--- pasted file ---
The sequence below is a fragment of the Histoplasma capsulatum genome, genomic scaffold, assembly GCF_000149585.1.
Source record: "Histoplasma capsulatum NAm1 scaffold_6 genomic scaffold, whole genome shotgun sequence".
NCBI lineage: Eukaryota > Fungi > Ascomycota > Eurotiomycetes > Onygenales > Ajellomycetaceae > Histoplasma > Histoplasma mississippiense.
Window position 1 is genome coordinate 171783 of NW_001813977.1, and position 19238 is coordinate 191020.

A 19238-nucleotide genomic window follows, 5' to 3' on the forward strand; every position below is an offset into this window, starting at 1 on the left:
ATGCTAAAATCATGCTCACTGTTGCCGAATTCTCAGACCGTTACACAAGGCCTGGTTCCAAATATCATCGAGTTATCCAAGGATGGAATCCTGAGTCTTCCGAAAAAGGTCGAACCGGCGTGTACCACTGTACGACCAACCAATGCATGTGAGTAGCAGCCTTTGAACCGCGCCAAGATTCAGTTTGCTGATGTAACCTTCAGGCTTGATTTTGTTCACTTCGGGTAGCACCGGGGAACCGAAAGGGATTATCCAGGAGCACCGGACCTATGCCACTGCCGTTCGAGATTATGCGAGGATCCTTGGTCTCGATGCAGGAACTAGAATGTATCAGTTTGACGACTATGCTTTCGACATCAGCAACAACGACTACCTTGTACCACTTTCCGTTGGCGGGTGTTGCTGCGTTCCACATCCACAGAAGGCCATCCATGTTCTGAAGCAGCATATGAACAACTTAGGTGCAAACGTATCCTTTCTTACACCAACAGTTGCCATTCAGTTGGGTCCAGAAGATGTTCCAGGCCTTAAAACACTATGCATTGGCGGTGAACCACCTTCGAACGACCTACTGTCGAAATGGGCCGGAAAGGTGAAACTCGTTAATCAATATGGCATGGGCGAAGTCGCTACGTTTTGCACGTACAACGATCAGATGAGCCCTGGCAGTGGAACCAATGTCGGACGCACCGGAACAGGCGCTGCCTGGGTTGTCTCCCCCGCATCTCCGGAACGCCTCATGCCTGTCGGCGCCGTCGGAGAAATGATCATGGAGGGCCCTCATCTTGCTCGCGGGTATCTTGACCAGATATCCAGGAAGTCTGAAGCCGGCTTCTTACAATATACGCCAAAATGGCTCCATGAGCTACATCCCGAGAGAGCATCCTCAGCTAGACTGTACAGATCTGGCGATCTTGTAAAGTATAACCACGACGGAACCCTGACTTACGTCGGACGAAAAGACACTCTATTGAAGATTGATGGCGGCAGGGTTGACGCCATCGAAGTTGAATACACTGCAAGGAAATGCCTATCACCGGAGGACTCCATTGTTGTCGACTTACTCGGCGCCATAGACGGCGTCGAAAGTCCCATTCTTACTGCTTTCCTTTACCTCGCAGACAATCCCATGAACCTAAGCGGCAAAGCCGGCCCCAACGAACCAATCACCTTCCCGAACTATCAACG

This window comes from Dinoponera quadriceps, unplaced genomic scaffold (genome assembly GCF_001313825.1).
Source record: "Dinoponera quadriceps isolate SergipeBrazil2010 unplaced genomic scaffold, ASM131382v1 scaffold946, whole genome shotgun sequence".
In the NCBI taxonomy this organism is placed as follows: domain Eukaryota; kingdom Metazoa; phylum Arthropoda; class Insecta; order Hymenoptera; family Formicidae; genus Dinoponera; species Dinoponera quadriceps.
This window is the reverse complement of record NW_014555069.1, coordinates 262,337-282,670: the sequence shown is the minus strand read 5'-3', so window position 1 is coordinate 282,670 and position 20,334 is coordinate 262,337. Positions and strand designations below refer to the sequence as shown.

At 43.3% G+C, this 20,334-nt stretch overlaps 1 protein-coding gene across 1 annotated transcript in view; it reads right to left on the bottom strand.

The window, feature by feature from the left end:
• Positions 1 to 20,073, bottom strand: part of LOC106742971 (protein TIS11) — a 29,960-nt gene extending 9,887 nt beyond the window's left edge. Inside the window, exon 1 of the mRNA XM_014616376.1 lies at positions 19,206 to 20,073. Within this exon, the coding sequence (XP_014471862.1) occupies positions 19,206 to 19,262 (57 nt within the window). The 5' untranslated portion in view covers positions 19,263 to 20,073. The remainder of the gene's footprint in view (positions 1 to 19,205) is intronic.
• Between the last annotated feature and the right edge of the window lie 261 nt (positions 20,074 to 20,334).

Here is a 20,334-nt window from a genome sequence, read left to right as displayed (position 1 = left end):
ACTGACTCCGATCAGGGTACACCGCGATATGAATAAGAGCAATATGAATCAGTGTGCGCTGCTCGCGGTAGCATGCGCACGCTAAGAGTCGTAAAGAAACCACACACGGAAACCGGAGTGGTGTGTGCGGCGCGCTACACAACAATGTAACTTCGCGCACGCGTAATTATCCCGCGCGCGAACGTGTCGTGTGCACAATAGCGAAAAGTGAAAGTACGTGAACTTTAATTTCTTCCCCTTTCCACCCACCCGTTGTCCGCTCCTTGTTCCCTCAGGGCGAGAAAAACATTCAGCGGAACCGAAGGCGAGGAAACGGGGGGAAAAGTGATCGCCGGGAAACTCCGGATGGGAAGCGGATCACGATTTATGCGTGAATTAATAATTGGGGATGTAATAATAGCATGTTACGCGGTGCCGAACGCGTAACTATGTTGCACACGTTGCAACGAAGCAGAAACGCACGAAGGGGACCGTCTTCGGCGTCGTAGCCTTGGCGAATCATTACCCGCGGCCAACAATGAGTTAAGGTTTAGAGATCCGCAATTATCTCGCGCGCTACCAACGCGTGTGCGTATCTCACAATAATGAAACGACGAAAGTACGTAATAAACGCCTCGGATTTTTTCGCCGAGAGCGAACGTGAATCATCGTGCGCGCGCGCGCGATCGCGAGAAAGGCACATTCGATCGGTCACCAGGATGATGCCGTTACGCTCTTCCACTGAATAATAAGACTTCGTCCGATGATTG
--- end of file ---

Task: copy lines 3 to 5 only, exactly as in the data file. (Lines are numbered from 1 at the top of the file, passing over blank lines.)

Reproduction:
NCBI lineage: Eukaryota > Fungi > Ascomycota > Eurotiomycetes > Onygenales > Ajellomycetaceae > Histoplasma > Histoplasma mississippiense.
Window position 1 is genome coordinate 171783 of NW_001813977.1, and position 19238 is coordinate 191020.

A 19238-nucleotide genomic window follows, 5' to 3' on the forward strand; every position below is an offset into this window, starting at 1 on the left: